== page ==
Joseph Bosisto

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Joseph Bosisto CMG, MLA JP (March 21, 1827–November 8, 1898), was a chemist and politician in colonial Victoria, Australia.

Background[edit]

Bosisto is the son of William Bosisto and Maria née Lazenby, of Cookham, Berkshire, and was born on March 21, 1827, at Hammersmith. Studied at the Leeds School of Medicine. Becoming a druggist, he emigrated to Adelaide, South Australia, in 1848, where he established the business of Messrs. Faulding & Co. He proceeded to Melbourne in 1851, and began business at Richmond.

Benefits of Eucalyptus[edit]

The Eucalyptus tree

Having discovered the remarkable antiseptic properties of the eucalyptus, he went largely into the manufacture of its products. The Pharmaceutical Society of Victoria was founded mainly through his instrumentality in 1857. He was twice mayor of Richmond, and chairman of the local bench for five years consecutively.

Assemblies and Commissions[edit]

From 1874 to 1889 he was M.L.A. for the city, but was defeated in the latter year. Having represented Victoria at the Calcutta Exhibition in 1883, he was appointed President of the Royal Commission of that colony at the Colonial and Indian Exhibition, held at South Kensington in 1886, for his services at which he was created C.M.G. on June 28th of that year. Mr. Bosisto was a J.P. for Victoria, and was president of the Technological Commission, and Examiner in Materia Medica and Botany at the College of Pharmacy.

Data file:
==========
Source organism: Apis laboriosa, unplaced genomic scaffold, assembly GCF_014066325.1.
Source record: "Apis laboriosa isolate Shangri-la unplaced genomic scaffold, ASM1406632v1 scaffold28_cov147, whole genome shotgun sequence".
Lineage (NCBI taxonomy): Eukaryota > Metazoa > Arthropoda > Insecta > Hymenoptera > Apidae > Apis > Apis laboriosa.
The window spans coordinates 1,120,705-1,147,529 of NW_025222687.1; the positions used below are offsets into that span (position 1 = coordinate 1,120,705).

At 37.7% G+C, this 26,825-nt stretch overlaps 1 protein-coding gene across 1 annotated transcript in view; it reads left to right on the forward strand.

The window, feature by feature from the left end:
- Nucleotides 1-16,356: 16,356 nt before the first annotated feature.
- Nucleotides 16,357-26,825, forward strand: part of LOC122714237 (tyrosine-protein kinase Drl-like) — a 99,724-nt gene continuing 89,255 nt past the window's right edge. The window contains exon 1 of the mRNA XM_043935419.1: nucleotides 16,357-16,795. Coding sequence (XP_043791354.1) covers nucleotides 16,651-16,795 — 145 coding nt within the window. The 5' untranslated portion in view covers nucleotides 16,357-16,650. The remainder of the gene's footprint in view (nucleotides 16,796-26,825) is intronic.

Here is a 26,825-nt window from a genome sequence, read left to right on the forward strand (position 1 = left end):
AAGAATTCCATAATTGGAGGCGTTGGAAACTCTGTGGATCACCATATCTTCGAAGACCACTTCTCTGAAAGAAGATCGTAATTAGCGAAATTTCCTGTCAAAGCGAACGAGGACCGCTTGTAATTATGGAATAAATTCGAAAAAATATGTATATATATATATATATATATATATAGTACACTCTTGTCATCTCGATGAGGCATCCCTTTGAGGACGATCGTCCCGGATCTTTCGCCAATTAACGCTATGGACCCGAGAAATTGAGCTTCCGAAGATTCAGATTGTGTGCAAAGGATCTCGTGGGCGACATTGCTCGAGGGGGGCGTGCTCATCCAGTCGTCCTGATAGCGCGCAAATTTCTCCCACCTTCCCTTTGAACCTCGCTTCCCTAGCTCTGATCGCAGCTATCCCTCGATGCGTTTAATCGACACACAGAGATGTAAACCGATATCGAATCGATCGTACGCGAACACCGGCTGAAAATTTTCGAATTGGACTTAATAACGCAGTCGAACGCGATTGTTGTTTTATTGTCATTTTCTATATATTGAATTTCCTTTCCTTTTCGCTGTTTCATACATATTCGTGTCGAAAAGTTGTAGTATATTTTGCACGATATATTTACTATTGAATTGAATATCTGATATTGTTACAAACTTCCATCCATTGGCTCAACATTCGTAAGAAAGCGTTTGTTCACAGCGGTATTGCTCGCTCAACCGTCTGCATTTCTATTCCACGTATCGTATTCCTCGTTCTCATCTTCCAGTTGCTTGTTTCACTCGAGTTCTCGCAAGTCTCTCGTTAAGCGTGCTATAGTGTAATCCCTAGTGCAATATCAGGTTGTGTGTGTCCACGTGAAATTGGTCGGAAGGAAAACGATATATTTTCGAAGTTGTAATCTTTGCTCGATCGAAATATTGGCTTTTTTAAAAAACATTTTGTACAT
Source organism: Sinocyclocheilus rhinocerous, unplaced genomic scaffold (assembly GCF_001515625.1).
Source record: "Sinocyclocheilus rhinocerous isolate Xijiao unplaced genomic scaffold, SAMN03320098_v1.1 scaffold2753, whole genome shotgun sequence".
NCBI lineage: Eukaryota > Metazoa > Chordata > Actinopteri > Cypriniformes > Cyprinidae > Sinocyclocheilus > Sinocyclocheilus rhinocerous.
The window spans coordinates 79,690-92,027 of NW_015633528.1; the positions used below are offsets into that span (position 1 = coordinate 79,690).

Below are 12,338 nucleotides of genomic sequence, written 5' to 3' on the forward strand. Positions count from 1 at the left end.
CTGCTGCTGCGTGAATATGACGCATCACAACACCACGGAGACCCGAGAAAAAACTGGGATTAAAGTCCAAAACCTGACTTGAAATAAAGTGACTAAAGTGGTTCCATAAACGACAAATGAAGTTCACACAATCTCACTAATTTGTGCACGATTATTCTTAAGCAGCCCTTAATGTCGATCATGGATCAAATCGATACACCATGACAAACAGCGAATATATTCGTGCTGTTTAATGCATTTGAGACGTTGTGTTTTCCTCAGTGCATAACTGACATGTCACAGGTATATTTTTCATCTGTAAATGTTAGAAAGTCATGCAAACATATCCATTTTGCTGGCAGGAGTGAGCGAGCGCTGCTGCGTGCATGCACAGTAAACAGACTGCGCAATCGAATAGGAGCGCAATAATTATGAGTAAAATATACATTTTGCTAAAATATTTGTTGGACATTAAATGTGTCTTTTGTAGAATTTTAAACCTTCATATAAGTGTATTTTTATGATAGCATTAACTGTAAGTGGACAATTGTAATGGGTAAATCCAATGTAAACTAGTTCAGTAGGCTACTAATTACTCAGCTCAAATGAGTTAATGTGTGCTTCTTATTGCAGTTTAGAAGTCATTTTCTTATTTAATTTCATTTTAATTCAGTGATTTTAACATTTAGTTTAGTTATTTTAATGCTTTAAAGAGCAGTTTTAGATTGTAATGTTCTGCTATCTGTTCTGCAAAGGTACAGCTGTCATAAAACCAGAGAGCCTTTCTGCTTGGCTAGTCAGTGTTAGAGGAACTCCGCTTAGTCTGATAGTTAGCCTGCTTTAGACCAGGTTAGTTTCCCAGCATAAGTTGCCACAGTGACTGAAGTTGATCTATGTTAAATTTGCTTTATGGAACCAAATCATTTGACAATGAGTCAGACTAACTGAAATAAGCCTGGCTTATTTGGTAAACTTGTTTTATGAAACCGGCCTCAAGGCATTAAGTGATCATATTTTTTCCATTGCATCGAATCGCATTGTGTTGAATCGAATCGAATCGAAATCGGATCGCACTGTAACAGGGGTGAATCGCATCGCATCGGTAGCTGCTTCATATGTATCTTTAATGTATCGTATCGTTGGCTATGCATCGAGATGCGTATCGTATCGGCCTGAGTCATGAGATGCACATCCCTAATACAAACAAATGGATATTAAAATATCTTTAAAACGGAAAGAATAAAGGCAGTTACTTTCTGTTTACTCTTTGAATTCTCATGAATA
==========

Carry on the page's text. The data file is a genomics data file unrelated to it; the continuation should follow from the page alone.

In April 1892 Mr. Bosisto was re-elected to the Assembly for Jolimont and West Richmond, and he continued in that seat until September 1894.[1][2]

Other[edit]

He married Eliza Johnston in Adelaide in 1852, there was no issue from this marriage.

Several Australian botanical species are named in honour of Bosisto, including Bosistoa floydii.

See also[edit]

References[edit]

  1. ^ Mennell, Philip (1892). "Wikisource link to Bosisto, Joseph". The Dictionary of Australasian Biography. London: Hutchinson & Co. Wikisource
  2. ^ "Parliament of Victoria — Bosisto, Joseph". Melbourne, Victoria: Parliament of Victoria. Retrieved 26 May 2012.